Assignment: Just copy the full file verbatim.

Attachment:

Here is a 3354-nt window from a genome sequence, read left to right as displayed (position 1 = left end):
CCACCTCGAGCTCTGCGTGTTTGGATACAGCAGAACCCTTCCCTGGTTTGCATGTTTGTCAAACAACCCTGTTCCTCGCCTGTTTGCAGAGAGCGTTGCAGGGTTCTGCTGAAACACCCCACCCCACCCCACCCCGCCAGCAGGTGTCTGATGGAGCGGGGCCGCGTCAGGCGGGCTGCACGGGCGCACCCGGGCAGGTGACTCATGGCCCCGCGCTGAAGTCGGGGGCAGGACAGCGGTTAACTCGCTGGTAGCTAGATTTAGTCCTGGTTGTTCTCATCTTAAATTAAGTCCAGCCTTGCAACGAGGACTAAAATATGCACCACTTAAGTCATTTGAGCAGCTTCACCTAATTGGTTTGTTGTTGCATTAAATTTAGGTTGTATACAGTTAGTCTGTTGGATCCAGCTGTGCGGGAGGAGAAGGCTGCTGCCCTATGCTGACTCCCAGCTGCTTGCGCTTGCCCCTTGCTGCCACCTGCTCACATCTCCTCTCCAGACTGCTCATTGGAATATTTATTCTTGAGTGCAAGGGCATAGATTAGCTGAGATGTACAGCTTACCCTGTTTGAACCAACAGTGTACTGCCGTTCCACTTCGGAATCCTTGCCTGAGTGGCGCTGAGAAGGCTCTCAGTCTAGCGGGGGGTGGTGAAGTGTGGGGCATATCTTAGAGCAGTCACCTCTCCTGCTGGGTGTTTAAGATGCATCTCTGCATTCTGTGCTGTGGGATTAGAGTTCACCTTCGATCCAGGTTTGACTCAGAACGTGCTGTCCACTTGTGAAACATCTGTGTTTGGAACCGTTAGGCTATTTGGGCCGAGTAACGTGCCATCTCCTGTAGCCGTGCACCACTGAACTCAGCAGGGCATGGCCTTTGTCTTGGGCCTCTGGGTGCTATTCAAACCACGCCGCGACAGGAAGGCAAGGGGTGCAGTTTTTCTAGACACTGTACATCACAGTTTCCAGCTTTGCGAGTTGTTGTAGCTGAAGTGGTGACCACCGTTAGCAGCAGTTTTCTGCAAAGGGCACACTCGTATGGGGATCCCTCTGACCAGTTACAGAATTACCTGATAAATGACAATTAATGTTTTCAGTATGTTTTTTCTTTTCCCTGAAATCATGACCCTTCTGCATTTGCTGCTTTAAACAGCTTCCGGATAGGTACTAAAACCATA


Here is a 3354-nt window from a genome sequence, read left to right as displayed (position 1 = left end):
CCACCTCGAGCTCTGCGTGTTTGGATACAGCAGAACCCTTCCCTGGTTTGCATGTTTGTCAAACAACCCTGTTCCTCGCCTGTTTGCAGAGAGCGTTGCAGGGTTCTGCTGAAACACCCCACCCCACCCCACCCCGCCAGCAGGTGTCTGATGGAGCGGGGCCGCGTCAGGCGGGCTGCACGGGCGCACCCGGGCAGGTGACTCATGGCCCCGCGCTGAAGTCGGGGGCAGGACAGCGGTTAACTCGCTGGTAGCTAGATTTAGTCCTGGTTGTTCTCATCTTAAATTAAGTCCAGCCTTGCAACGAGGACTAAAATATGCACCACTTAAGTCATTTGAGCAGCTTCACCTAATTGGTTTGTTGTTGCATTAAATTTAGGTTGTATACAGTTAGTCTGTTGGATCCAGCTGTGCGGGAGGAGAAGGCTGCTGCCCTATGCTGACTCCCAGCTGCTTGCGCTTGCCCCTTGCTGCCACCTGCTCACATCTCCTCTCCAGACTGCTCATTGGAATATTTATTCTTGAGTGCAAGGGCATAGATTAGCTGAGATGTACAGCTTACCCTGTTTGAACCAACAGTGTACTGCCGTTCCACTTCGGAATCCTTGCCTGAGTGGCGCTGAGAAGGCTCTCAGTCTAGCGGGGGGTGGTGAAGTGTGGGGCATATCTTAGAGCAGTCACCTCTCCTGCTGGGTGTTTAAGATGCATCTCTGCATTCTGTGCTGTGGGATTAGAGTTCACCTTCGATCCAGGTTTGACTCAGAACGTGCTGTCCACTTGTGAAACATCTGTGTTTGGAACCGTTAGGCTATTTGGGCCGAGTAACGTGCCATCTCCTGTAGCCGTGCACCACTGAACTCAGCAGGGCATGGCCTTTGTCTTGGGCCTCTGGGTGCTATTCAAACCACGCCGCGACAGGAAGGCAAGGGGTGCAGTTTTTCTAGACACTGTACATCACAGTTTCCAGCTTTGCGAGTTGTTGTAGCTGAAGTGGTGACCACCGTTAGCAGCAGTTTTCTGCAAAGGGCACACTCGTATGGGGATCCCTCTGACCAGTTACAGAATTACCTGATAAATGACAATTAATGTTTTCAGTATGTTTTTTCTTTTCCCTGAAATCATGACCCTTCTGCATTTGCTGCTTTAAACAGCTTCCGGATAGGTACTAAAACCATA